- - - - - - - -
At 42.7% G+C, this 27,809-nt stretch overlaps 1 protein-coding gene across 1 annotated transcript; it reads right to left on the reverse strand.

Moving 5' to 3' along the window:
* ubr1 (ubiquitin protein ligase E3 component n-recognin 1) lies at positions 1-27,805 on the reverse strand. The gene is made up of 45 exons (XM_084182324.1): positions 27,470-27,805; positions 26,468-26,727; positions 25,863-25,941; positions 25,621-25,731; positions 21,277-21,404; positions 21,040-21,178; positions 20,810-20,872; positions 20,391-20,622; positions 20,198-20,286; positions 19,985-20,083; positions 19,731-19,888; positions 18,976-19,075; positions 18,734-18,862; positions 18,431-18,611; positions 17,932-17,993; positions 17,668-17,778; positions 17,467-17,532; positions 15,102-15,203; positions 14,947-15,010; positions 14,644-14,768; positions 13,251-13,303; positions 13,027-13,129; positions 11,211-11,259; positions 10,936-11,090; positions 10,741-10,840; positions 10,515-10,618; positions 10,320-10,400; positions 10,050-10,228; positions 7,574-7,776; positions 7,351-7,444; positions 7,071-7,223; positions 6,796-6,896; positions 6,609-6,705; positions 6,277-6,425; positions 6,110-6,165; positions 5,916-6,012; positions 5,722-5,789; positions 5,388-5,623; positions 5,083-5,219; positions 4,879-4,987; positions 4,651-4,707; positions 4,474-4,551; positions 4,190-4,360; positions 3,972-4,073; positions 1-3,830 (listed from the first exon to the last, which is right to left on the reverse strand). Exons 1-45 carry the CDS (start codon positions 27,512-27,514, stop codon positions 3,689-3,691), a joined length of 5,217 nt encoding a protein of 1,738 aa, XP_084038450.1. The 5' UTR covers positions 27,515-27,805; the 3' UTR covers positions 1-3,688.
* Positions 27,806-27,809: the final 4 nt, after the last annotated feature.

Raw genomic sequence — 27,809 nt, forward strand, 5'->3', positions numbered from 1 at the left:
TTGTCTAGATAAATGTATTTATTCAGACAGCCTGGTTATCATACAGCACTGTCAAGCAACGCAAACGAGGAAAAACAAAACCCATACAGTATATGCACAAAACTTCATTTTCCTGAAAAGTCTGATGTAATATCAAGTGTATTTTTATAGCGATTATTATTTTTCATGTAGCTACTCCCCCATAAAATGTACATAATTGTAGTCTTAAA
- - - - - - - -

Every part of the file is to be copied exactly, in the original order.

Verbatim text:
At 42.7% G+C, this 27,809-nt stretch overlaps 1 protein-coding gene across 1 annotated transcript; it reads right to left on the reverse strand.

Moving 5' to 3' along the window:
* ubr1 (ubiquitin protein ligase E3 component n-recognin 1) lies at positions 1-27,805 on the reverse strand. The gene is made up of 45 exons (XM_084182324.1): positions 27,470-27,805; positions 26,468-26,727; positions 25,863-25,941; positions 25,621-25,731; positions 21,277-21,404; positions 21,040-21,178; positions 20,810-20,872; positions 20,391-20,622; positions 20,198-20,286; positions 19,985-20,083; positions 19,731-19,888; positions 18,976-19,075; positions 18,734-18,862; positions 18,431-18,611; positions 17,932-17,993; positions 17,668-17,778; positions 17,467-17,532; positions 15,102-15,203; positions 14,947-15,010; positions 14,644-14,768; positions 13,251-13,303; positions 13,027-13,129; positions 11,211-11,259; positions 10,936-11,090; positions 10,741-10,840; positions 10,515-10,618; positions 10,320-10,400; positions 10,050-10,228; positions 7,574-7,776; positions 7,351-7,444; positions 7,071-7,223; positions 6,796-6,896; positions 6,609-6,705; positions 6,277-6,425; positions 6,110-6,165; positions 5,916-6,012; positions 5,722-5,789; positions 5,388-5,623; positions 5,083-5,219; positions 4,879-4,987; positions 4,651-4,707; positions 4,474-4,551; positions 4,190-4,360; positions 3,972-4,073; positions 1-3,830 (listed from the first exon to the last, which is right to left on the reverse strand). Exons 1-45 carry the CDS (start codon positions 27,512-27,514, stop codon positions 3,689-3,691), a joined length of 5,217 nt encoding a protein of 1,738 aa, XP_084038450.1. The 5' UTR covers positions 27,515-27,805; the 3' UTR covers positions 1-3,688.
* Positions 27,806-27,809: the final 4 nt, after the last annotated feature.

Raw genomic sequence — 27,809 nt, forward strand, 5'->3', positions numbered from 1 at the left:
TTGTCTAGATAAATGTATTTATTCAGACAGCCTGGTTATCATACAGCACTGTCAAGCAACGCAAACGAGGAAAAACAAAACCCATACAGTATATGCACAAAACTTCATTTTCCTGAAAAGTCTGATGTAATATCAAGTGTATTTTTATAGCGATTATTATTTTTCATGTAGCTACTCCCCCATAAAATGTACATAATTGTAGTCTTAAA